Fortunately, just as a weekend sports enthusiast may still be able to hit a baseball well enough to get a hit or play golf well enough to have a pleasant game, the average owner doesn’t necessarily need to have perfect technique, unless they wait until they have developed serious behavioral disorders such as aggression. Several factors determine the level of ability needed.

One factor is the ease or difficulty of the behaviors you’re teaching. For instance crate training, when performed even in a crude version is easy. Training dogs to sit, lie down, or come when called are also easy tricks to teach. But to convert these exercises from tricks that the dog performs only when you have food to good behaviors that occur when needed during every day life requires much more practice and consistency.

A second factor is the personality of the pup. For instance, some dogs are naturally laid back, highly food motivated, and oddly enough want to please their owners. Such dogs often learn good behavior even when their owners practically have to pantomime what they want. Other dogs are more independent and interested in the outside environment. These dogs won’t learn good behaviors by accident and are much less likely to bend to force. They need owners who have greater skill at training. Oh, and don’t’ worry about having a pooch that is not food motivated. All pups have to eat for a living. If they understand that the food is available only for short periods throughout the day—ideally all through training sessions (at first) or in a puzzle toy– and that what they don’t work for, they don’t eat, they will learn to value food.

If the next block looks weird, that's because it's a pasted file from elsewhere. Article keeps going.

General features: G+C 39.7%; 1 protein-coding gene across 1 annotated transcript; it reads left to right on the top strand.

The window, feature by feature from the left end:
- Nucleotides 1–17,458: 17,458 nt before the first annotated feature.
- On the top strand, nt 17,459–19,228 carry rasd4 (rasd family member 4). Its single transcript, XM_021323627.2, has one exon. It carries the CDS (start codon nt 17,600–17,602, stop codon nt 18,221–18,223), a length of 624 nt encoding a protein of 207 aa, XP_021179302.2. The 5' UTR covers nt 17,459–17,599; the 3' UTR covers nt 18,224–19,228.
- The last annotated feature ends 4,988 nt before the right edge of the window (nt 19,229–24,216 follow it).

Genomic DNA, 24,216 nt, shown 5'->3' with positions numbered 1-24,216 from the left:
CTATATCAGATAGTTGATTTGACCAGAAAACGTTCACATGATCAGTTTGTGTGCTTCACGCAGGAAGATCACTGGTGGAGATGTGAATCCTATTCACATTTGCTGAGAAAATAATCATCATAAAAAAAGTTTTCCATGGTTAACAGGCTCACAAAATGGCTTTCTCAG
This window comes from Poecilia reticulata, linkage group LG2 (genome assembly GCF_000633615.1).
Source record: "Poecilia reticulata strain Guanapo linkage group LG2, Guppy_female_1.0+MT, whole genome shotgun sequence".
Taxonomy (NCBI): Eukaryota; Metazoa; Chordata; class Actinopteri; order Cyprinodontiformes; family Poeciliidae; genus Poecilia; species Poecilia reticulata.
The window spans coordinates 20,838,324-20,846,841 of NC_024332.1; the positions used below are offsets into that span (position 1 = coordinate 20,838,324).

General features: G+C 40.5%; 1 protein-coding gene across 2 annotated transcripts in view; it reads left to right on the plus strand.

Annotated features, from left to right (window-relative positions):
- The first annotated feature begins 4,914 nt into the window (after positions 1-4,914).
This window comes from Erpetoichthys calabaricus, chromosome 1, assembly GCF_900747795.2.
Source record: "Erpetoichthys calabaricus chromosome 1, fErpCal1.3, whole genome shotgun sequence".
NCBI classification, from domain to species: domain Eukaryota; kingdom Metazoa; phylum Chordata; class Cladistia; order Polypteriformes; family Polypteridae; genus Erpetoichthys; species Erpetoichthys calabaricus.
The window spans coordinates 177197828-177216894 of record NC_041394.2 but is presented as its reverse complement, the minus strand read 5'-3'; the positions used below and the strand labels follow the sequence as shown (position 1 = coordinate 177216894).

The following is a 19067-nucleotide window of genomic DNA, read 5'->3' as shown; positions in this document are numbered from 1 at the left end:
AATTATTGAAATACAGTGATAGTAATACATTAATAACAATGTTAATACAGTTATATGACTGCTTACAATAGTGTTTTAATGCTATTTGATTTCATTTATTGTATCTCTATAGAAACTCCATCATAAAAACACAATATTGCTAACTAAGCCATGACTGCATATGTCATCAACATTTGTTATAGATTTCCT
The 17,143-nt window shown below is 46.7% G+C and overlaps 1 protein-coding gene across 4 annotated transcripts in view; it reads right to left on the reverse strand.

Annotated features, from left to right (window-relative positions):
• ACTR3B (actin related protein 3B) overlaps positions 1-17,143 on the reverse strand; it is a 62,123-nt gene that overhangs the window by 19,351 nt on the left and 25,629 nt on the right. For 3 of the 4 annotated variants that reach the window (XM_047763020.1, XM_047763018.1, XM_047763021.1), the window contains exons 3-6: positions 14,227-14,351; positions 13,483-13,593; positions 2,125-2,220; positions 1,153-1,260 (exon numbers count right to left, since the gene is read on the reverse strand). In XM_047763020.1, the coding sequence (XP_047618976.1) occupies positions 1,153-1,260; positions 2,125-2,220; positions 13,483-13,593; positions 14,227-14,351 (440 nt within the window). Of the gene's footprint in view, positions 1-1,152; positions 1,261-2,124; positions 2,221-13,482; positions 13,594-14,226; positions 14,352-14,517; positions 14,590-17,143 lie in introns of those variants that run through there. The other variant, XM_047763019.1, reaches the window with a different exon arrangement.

A third factor is how early you start. Starting as soon as you get the pup—meaning even right at 7-8 weeks—will speed the process immensely. At 7-8 weeks puppies are not as coordinated as their adult counterparts. They can’t jump as hard, as high or as fast as an adolescent, so it’s easier to reward them for sitting and remaining seated before they have had a chance to jump. When you first put a leash on a pup, they don’t tend to pull. Rather, they generally need to be coaxed forward with a food lure or praise and the desire to get to you. As a result, in that first week of leash walking, you can spend the entire short walk rewarding the pup for being at heel position and even luring them forward to that position if needed. And, every time you stop, you can guide them to sit using a treat. Within a week or two, if you walk them regularly, they should be picking up good leash walking behavior such that food can now be used as a reward after they perform the good behaviors rather than as a lure. In fact, with puppies we can easily train most of the polite behaviors that characterize a well-behaved adult right from the start. By doing so, they won’t have a chance to establish bad habits of jumping on you, lunging or dragging you on their leash. So, you won’t have ingrained bad behaviors to reverse.

The Goal of Training is to Make Good Behavior Fun

Overall, the goal of the techniques on my site are to make training fun for both the owner and pet. If all interactions are fun and bad behaviors are not inadvertently rewarded, the pet will be more willing to behave well regularly regardless of his personality.